Roof Insulation, Condensation and Ventilation 2019-03-13T14:27:49+00:00

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Roof Insulation, Condensation and Ventilation

Bingley Roofing Contractors have significant experience in relation to roof insulation, roof ventilation and roof condensation.

Building regulations require that there is sufficient insulation in the roof void underneath the roof.  If the existing insulation is less than 100 mm mineral fibre (or equivalent resistance), or in poor condition and likely to be significantly disturbed or removed as part of the planned roof work.  It should be replaced or added to, to achieve a U-value of 0.25 or as near as is practical.

Consideration is given to roof insulation, roof ventilation is important to consider to prevent roof condensation.  It is, therefore, significant to ensure that there is good air circulation to the roof void.  Particularly after insulation has been installed.

We can carry out a site visit and can recommend a variety of ways the roof can be insulated or ventilated, for example; felt vents, vented soffits, ridge vents and slate/tile vents all contribute to encouraging air flow to the roof void.

Your guide to understanding and controlling condensation in your roof space.

What is condensation?

Condensation is caused when water vapour comes into contact with cold surfaces and condenses to form dampness or water droplets.  Air can contain varying amounts of water vapour; warm air can hold more water vapour than cold air. When warm air comes into contact with a colder surface, it cools down and can’t retain the same amount of water vapour. The excess water vapour is released and forms condensation.

Water vapour is invisible in air and is formed when you breathe and when you carry out normal daily activities in the home. It can also occur in a new home because building materials, such as mortar and plaster, contain a lot of moisture.  Water vapour is formed as the materials dry out when the home is lived in and heated. This is a slow process that takes some time to complete.

Condensation in the roof space

Condensation in the roof space is not normally a building fault. Normal daily activities in the living area of the home (such as taking showers and baths, washing and drying clothes, cooking and boiling kettles) produce warm air containing a large amount of water vapour. If the warm air can’t escape through an open window or air vent, it moves around until it finds a cold surface (which could be in the roof space) where it cools and forms condensation.

Insulation laid on top of the ceiling in the roof space is an effective way of conserving energy and helps to keep the home warm. The amount of insulation that’s required to meet modern standards greatly reduces the amount of heat that enters the roof space from the rooms below. This can increase the risk of condensation because the surfaces in the roof remain cold.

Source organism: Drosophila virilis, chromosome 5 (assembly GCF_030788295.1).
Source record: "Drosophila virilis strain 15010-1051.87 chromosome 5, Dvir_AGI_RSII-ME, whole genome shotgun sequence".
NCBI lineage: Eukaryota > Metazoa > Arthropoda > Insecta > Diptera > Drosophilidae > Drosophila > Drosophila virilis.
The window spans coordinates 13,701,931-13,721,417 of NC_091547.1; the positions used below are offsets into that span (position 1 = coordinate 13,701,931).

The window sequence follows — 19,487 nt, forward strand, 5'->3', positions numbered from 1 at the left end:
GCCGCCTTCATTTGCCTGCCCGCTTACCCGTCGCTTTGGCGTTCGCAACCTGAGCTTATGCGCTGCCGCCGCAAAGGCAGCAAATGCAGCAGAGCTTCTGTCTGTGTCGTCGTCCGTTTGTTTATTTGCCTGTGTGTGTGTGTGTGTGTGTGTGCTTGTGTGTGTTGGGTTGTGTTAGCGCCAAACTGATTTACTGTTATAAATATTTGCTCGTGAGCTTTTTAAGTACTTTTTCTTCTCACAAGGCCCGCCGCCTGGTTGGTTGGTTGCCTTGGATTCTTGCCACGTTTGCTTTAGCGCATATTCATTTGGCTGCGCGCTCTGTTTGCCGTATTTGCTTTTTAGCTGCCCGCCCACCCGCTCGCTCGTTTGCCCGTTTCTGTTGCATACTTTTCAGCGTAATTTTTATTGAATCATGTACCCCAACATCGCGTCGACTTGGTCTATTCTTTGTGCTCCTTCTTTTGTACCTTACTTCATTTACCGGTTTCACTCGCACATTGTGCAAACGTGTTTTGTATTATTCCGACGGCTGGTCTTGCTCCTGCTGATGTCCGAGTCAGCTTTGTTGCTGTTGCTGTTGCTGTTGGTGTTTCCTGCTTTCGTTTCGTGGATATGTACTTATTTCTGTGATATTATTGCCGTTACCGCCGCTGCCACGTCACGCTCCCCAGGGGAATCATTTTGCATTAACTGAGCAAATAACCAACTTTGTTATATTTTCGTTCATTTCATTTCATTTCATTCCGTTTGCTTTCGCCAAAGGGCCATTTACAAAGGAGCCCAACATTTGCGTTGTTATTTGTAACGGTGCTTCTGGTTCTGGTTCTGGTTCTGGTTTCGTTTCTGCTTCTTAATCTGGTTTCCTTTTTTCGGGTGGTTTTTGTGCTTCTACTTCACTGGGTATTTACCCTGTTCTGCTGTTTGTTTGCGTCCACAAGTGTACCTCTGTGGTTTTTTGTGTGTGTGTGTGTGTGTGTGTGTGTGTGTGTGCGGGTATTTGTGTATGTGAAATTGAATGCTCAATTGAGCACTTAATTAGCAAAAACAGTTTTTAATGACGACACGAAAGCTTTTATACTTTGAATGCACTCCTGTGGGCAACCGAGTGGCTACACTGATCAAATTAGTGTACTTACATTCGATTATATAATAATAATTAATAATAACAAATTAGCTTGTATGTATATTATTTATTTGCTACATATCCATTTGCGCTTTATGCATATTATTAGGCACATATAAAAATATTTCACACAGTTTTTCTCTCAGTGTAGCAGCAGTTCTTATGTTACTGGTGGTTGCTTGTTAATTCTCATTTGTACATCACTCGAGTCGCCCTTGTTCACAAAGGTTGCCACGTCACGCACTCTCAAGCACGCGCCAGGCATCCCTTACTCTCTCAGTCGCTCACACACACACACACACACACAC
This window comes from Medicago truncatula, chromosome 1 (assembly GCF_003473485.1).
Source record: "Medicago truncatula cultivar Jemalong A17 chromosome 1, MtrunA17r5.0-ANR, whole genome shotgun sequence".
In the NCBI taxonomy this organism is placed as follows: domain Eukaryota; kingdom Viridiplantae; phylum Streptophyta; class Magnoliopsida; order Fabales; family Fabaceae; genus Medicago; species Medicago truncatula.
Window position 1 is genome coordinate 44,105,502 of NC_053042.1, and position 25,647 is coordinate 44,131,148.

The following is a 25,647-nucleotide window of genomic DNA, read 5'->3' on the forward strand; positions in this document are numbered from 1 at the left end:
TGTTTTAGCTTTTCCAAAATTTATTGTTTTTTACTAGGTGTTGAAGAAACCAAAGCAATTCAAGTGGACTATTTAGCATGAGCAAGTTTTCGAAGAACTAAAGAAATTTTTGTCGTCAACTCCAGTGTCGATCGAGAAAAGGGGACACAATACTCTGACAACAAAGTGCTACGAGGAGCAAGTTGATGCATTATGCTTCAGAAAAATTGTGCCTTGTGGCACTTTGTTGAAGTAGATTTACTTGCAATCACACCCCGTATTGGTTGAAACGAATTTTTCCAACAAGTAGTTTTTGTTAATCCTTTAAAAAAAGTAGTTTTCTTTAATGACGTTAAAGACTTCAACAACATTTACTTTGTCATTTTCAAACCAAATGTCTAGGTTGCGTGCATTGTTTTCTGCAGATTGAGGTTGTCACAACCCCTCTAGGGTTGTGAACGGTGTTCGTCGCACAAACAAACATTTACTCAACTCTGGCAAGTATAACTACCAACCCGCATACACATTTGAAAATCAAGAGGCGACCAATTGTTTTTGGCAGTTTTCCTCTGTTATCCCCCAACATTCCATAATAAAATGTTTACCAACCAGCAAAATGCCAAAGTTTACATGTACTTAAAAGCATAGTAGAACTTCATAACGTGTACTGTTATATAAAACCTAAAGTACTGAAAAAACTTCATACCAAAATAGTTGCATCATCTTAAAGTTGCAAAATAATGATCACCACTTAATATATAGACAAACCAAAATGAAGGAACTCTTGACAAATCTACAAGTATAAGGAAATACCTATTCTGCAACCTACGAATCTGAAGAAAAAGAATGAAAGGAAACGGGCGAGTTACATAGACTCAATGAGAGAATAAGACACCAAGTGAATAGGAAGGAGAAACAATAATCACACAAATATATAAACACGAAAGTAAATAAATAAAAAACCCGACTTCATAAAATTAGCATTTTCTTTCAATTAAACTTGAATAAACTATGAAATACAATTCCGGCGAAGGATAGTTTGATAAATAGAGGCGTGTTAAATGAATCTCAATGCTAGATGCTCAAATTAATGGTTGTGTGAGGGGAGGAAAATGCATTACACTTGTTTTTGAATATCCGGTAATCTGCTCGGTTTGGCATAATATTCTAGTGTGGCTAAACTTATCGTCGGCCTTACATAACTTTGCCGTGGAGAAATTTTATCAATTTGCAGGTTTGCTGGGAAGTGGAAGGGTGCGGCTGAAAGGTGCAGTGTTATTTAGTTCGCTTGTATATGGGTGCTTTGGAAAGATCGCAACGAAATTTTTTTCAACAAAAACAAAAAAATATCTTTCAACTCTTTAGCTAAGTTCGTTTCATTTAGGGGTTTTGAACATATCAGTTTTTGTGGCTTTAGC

Most cases of condensation in roof spaces are temporary. They can happen when the weather is cold, or when it changes between warm and cold, or when there is a big temperature drop between day and night.

Controlling condensation in the roof space

Water vapour can pass through most building materials and will enter the roof space through the plasterboard ceilings. A greater amount can enter through air gaps in ceilings, such as around cables, pipes, loft hatches and down-lighters.  You are unlikely to prevent condensation in the roof space completely, but you should aim to reduce it to a level so that it doesn’t cause problems. Therefore, it is important to control the build-up of water vapour in the living area of the home.

The following advice should help you to achieve this.
  • Produce less moisture.
  • Put lids on saucepans while you are cooking to reduce steam.
  • Avoid drying laundry on a clothes airer or radiator. If you need to dry clothes indoors, open the window and close the door of the room where the clothes are drying, so that moisture can escape outside rather than circulate around your home.
  • If you use a vented tumble drier, make sure it is properly vented to an open window or through an outside wall.
  • Stop moisture spreading through your home.
  • While cooking, bathing or washing use an extractor fan and/or open a window, and keep the door closed. Keep the extractor fan on and/or the window open for about 20 minutes after you have finished (with the door closed).
  • When condensation appears, wipe it away.
  • Leave trickle vents (slotted vents in the window frames) open when rooms are occupied – even in the winter when your heating is on. These vents provide constant ventilation which removes water vapour.
  • Don’t leave the loft hatch open for long periods.
  • Ventilate the roof.
  • Once water vapour has entered the roof space, the usual and most practical way of removing it is by ventilation.
  • Both Building Regulations and NHBC require ventilation to be provided in roof spaces. In many pitched roofs, a ventilation slot is built in along two opposite eaves so that air can flow across the roof space. Therefore, it is important that the ventilation slots are not blocked.
  • The roof space is not intended to be a storage area, so if you do put items up there you could restrict the air flow. The stored items may also become damaged by the condensation.
  • In some roofs, ventilation isn’t needed because the underlay (the material seen on the roof slopes from within the roof space) is water vapour permeable. This type of roof allows water vapour to pass through the underlay to the outside of the structure, instead of forming as condensation on the surfaces within the roof space. However, condensation can sometimes still occur in this type of roof during cold weather while the building is drying out.

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